The town is growing both above and below ground and includes hundreds of kilometres of tunnels needed for water and energy supply and wastewater treatment. The town is also fully cabled to receive digital TV networks, and telephone and Internet services. The striking thing, as one walks around the Principality, is that despite the urban density and steep gradients, the impression of space is maintained at all times. It is true that the number of parks and gardens per inhabitant is higher than most comparable towns. Managing the natural heritage is one of the pillars of the Prince’s Government’s sustainable development policy, in addition to the Climate and Energy Plan and other activities to foster a sustainable town. Such initiatives take place in compliance with international conventions, and are part of a responsible and long-term approach. The Prince’s Government and its departments are constantly striving to maintain the quality of public areas, roads, traffic control systems, street lighting, parks and gardens, pedestrian links and so on. At a price of extensive construction work,
which could be seen as an obstacle, has become the developers’ ally, through the building of tunnels to channel traffic and house a fully underground railway.
As a sustainable city, traffic is one of the main concerns of Monaco. Mobility remains therefore at the heart of the Government’s action.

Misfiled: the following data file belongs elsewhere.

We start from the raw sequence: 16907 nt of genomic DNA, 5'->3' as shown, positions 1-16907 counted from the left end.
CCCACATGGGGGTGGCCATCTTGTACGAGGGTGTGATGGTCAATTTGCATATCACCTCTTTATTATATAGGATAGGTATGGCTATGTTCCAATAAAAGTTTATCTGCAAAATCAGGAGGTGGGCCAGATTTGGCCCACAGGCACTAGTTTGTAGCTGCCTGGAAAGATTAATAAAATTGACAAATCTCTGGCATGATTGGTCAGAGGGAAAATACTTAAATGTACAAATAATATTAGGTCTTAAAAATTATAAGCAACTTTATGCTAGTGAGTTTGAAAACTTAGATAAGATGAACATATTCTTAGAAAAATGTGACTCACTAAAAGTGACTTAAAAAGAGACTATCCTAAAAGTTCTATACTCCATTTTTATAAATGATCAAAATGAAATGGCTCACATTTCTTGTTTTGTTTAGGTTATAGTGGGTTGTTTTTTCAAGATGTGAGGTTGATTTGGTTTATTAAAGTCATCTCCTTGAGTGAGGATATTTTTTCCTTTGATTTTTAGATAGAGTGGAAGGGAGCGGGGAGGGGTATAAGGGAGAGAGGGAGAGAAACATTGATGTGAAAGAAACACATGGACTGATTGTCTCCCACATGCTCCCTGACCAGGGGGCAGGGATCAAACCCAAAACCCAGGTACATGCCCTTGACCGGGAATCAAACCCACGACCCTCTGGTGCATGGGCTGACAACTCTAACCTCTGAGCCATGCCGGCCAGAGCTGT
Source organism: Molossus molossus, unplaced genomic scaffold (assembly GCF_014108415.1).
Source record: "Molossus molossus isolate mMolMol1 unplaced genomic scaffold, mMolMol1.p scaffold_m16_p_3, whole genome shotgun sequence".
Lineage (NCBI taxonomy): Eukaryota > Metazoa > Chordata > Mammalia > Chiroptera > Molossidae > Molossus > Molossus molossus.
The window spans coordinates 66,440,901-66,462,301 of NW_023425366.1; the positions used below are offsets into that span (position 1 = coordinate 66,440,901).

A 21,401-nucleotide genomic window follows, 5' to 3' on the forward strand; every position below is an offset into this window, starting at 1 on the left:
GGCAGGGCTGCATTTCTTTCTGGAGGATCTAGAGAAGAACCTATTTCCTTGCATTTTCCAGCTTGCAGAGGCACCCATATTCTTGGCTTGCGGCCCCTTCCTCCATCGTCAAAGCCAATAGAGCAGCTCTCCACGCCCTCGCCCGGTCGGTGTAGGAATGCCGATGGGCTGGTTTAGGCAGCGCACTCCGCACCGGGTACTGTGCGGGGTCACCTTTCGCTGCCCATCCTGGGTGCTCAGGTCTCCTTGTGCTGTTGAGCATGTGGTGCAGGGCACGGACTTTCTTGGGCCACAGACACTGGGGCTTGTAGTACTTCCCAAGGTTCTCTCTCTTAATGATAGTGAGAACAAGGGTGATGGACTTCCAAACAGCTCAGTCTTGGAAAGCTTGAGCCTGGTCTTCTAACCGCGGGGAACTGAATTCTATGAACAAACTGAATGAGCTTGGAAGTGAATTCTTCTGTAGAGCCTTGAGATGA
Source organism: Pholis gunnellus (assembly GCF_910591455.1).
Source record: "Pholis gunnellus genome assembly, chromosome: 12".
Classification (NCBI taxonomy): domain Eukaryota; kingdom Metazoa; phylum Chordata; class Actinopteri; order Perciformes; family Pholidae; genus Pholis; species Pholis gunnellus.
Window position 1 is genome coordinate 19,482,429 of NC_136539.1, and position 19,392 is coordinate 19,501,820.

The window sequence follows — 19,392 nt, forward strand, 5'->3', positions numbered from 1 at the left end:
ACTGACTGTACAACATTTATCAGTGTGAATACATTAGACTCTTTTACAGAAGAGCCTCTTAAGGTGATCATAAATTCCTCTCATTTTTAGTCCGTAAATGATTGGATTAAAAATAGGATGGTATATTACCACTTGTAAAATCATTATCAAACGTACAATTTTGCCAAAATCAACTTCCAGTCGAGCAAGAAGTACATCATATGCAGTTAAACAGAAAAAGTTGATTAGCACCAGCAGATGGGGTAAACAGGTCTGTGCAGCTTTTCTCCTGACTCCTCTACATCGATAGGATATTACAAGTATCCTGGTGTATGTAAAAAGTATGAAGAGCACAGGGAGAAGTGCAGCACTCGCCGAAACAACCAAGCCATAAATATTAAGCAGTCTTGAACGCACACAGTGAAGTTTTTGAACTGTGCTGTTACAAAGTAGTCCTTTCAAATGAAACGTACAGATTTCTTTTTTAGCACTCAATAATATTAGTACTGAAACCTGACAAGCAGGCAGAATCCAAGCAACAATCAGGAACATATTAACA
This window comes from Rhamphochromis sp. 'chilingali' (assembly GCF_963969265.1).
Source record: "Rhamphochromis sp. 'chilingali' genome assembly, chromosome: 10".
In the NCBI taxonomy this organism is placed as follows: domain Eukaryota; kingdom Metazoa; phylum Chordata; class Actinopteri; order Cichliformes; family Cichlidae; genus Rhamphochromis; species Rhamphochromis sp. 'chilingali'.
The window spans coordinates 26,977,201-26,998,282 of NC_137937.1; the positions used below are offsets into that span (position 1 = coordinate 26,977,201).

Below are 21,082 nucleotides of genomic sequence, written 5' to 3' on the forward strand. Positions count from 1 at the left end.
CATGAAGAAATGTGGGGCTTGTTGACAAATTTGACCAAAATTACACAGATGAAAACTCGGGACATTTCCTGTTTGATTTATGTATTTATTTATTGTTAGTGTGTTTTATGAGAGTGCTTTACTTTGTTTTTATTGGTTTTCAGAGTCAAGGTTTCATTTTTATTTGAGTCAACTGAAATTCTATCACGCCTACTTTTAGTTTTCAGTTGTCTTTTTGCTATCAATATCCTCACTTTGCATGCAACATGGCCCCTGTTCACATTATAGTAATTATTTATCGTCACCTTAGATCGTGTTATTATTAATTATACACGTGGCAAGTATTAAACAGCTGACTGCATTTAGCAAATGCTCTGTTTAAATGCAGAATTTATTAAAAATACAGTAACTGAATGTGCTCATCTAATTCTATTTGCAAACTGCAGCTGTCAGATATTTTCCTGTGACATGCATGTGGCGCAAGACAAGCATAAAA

For many investors — probably most, in fact — there is definitely a logical disconnect between the fundamental goal of investing and the approach of choice. The goal of investing is about as simple as it gets: come out with more money than you had going in. To achieve that simple goal, we’re taught to take an equally simple approach: buy low, sell high. And yet, despite these super-basic, two-plus-two-equals-four kind of relationships, so many end up confused. Human psychology surely plays a role in this so when it comes to picking a real estate asset, the first and most important step to take is not to take any emotional steps. In any evolving market, especially in the real estate market, it could be crucial to have reliable information and appropriate analysis. Monaco is a town-State. It is clearly unnecessary to underline the Principality’s strengths and the lack of housing leading to pressure on the real estate market. The Prince’s Government does not have the remit, except regarding certain priorities for the development of the territory, to intervene on the private real estate market. On the other hand, it is essential that Monegasque nationals and denizens can be adequately housed in the country, at conditions that are in line with their income. The Prince’s Government is thus taking affirmative action in three directions – the State sector, the intermediary sector and the rent-controlled housing of private tenure. As initiated by H.S.H. Prince Rainier III, and under constant development, the State housing sector enables Monegasques to be housed in apartments belonging to the State. The apartments are allocated according to criteria defined by Ministerial Order. Rents are fixed according to the area and the geographical location of the dwelling. National Housing Aid may also be granted to households according to their income and the level of the rent. Since 2010, Monegasque nationals housed in the State sector can also subscribe to a “housing-capitalisation contract”. Nationals can thus have access to accommodation that meets their needs. The State Property Authority has 3,334 dwellings in Monaco, allocated by State Housing Commissions, and 600 in the communes of Beausoleil and Cap d’Ail for Government officials or those employed by State-owned firms, of nationalities other than Monegasque. Although the cost of these constructions is considerable, it remains a Government priority to serve the population and provide adequate housing. Rent-controlled housing of private tenure guarantees denizens fixed levels of rent in buildings built before 1947.